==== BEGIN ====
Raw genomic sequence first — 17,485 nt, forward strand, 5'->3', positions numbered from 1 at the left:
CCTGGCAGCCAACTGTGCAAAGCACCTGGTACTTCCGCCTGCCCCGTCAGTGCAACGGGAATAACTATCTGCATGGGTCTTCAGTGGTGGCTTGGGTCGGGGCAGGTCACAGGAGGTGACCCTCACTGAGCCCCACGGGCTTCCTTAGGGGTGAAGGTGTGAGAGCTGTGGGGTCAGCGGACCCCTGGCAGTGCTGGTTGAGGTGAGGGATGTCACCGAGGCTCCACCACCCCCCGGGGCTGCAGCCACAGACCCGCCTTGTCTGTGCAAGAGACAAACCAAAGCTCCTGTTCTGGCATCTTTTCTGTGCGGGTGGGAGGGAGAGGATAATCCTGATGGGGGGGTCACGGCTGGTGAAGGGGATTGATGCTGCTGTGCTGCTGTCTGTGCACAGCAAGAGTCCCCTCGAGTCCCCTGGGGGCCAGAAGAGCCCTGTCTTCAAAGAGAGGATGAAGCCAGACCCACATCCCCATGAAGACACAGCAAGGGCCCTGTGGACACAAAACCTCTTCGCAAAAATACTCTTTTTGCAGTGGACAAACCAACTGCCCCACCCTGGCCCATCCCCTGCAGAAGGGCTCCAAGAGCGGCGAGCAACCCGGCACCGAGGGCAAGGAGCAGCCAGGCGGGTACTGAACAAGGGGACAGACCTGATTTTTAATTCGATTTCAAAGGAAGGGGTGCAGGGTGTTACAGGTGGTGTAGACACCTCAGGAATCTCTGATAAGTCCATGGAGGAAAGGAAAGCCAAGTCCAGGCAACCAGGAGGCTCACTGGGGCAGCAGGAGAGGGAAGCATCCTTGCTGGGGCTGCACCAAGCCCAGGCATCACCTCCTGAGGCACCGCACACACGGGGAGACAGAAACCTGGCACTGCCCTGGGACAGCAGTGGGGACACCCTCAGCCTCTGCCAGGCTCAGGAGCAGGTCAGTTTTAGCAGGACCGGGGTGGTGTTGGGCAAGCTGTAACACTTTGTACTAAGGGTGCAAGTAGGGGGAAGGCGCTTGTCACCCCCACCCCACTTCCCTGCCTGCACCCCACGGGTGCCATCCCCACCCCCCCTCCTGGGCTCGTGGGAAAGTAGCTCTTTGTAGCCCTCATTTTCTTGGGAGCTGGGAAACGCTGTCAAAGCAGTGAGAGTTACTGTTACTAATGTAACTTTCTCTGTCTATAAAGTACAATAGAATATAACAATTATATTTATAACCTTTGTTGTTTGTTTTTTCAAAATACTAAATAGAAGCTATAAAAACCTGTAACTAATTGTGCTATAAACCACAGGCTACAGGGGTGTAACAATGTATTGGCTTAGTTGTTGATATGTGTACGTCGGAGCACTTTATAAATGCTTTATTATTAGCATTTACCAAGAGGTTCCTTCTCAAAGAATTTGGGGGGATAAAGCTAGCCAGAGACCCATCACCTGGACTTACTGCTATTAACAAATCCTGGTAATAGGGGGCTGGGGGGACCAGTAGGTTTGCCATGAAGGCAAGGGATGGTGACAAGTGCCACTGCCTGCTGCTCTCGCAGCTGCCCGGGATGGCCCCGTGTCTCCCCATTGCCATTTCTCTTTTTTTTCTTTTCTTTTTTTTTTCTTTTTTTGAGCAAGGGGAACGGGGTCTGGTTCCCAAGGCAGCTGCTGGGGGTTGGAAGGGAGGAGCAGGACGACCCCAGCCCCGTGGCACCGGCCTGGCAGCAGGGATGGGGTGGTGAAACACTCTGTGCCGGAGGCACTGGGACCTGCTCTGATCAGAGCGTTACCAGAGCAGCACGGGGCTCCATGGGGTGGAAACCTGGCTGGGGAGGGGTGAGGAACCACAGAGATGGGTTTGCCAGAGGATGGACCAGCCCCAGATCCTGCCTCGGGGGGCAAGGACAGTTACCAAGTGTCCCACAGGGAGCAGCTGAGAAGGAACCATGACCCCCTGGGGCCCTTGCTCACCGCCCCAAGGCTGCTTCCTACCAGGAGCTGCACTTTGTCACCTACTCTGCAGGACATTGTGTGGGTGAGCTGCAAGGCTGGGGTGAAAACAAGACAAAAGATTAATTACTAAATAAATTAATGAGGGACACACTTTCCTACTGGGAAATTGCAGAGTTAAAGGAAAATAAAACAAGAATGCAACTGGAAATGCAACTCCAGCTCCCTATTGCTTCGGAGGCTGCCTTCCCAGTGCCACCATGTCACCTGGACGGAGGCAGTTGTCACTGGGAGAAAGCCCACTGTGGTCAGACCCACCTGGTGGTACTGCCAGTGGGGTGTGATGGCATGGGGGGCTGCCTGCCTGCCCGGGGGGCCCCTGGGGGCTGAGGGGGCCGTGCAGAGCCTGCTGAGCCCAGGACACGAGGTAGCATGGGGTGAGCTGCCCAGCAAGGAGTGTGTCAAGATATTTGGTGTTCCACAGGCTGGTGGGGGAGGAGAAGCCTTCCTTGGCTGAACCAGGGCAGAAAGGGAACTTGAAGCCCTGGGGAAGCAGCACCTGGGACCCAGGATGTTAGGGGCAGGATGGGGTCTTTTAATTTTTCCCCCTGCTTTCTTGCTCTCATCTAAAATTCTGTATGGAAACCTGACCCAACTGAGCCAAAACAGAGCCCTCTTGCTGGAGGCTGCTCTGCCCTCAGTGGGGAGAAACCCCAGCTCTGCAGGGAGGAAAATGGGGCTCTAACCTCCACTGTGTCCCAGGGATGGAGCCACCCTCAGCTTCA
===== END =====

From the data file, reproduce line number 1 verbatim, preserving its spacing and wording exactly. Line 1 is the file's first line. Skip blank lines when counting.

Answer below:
Raw genomic sequence first — 17,485 nt, forward strand, 5'->3', positions numbered from 1 at the left: